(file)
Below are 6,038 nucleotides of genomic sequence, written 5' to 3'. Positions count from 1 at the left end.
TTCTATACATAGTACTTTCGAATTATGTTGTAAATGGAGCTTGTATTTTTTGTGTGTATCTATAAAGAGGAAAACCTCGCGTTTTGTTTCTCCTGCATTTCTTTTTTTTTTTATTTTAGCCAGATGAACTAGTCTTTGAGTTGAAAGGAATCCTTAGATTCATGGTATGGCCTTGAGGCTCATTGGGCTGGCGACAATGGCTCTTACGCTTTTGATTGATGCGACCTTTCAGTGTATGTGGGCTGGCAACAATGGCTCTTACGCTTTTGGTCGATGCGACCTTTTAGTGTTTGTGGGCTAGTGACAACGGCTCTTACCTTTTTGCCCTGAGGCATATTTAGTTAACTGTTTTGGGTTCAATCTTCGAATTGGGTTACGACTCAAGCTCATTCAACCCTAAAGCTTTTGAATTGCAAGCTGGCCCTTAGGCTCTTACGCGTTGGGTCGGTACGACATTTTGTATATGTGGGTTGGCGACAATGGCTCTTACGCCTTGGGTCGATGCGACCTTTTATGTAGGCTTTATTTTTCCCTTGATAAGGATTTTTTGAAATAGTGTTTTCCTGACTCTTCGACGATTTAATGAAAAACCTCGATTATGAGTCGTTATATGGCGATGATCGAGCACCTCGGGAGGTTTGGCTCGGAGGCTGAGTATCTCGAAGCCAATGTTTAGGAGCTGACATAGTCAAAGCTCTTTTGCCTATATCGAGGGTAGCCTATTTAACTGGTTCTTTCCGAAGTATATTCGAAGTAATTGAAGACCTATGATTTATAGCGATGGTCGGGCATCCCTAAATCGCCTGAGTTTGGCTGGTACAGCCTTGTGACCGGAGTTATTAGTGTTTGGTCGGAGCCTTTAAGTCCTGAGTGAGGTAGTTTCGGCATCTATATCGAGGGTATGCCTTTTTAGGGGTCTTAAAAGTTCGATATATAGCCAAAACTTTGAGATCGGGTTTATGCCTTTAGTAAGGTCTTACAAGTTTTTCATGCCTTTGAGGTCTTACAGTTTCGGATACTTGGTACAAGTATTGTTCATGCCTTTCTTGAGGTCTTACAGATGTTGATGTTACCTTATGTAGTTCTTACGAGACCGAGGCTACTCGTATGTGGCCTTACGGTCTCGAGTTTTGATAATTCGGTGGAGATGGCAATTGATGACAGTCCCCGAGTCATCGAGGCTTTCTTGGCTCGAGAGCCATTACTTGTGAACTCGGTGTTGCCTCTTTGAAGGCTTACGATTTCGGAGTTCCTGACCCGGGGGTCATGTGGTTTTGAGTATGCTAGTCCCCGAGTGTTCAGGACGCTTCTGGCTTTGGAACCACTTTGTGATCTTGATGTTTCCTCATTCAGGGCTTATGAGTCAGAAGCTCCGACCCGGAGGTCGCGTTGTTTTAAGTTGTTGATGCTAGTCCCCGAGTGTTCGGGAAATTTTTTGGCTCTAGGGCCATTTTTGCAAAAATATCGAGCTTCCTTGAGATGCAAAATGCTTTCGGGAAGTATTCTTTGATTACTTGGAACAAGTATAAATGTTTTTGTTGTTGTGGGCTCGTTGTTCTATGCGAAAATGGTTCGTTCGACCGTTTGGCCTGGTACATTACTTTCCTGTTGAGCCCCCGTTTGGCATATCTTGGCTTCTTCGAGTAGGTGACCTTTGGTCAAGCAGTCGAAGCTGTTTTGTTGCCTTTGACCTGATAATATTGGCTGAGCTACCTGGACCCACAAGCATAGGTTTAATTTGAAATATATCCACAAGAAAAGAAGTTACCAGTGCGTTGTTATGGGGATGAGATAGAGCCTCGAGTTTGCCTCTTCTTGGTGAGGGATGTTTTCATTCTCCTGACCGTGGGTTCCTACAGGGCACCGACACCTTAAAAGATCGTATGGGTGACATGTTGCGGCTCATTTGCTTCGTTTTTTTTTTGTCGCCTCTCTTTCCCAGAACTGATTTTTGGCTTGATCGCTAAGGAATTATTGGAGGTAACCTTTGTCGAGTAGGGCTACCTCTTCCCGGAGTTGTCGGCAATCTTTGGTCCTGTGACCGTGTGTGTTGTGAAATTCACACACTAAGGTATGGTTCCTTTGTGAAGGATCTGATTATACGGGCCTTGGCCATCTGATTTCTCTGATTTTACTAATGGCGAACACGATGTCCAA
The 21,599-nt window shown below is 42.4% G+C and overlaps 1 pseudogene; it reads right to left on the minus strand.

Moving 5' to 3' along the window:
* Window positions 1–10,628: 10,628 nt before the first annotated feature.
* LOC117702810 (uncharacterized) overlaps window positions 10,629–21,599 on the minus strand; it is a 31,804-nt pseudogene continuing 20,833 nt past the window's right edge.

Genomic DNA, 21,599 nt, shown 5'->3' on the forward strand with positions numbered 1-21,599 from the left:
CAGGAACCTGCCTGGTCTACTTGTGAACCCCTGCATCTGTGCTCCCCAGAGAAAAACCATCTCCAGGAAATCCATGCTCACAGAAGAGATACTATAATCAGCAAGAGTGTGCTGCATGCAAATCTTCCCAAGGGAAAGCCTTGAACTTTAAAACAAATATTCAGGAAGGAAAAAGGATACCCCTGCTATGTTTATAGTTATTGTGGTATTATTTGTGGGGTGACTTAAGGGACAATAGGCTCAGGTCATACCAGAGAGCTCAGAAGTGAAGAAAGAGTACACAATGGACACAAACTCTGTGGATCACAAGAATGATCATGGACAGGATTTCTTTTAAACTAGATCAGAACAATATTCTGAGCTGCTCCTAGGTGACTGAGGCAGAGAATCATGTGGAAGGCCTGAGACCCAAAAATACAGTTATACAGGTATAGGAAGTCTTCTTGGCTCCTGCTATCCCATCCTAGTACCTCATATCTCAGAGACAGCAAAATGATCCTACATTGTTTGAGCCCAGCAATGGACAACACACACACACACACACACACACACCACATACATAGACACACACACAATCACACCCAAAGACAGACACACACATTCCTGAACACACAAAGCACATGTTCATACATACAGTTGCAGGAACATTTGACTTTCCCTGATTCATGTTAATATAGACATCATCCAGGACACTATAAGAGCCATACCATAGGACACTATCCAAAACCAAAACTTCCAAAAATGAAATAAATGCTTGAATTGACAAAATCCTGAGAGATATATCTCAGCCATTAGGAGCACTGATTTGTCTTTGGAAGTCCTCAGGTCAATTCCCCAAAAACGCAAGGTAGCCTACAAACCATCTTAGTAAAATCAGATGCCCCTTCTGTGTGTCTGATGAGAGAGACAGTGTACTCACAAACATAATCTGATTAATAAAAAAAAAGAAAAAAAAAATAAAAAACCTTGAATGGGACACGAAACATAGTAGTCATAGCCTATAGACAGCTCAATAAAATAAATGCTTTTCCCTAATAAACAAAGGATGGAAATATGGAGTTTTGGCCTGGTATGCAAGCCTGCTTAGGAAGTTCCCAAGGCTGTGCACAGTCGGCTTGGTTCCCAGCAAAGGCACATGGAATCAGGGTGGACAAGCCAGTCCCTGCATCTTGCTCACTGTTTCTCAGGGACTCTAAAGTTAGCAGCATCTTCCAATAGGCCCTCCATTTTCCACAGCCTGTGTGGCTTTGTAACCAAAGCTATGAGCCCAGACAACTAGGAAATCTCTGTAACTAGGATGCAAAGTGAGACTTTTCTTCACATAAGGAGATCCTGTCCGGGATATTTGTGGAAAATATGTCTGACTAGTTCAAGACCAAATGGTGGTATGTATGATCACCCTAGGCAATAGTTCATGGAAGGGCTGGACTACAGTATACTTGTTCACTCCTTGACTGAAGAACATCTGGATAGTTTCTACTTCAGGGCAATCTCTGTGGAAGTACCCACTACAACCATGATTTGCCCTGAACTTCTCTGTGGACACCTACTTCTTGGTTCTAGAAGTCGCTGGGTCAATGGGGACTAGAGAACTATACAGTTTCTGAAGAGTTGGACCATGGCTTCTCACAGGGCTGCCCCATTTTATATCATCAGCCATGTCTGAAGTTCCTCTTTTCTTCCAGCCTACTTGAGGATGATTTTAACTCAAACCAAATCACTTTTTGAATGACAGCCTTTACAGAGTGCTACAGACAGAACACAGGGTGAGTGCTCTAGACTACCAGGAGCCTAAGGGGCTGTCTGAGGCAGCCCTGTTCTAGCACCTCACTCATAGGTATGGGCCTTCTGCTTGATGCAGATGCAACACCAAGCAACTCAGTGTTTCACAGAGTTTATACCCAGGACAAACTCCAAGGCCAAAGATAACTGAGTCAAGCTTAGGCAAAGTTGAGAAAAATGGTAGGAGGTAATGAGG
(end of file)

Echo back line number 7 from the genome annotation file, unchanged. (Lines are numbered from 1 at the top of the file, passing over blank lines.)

Genomic DNA, 21,599 nt, shown 5'->3' on the forward strand with positions numbered 1-21,599 from the left: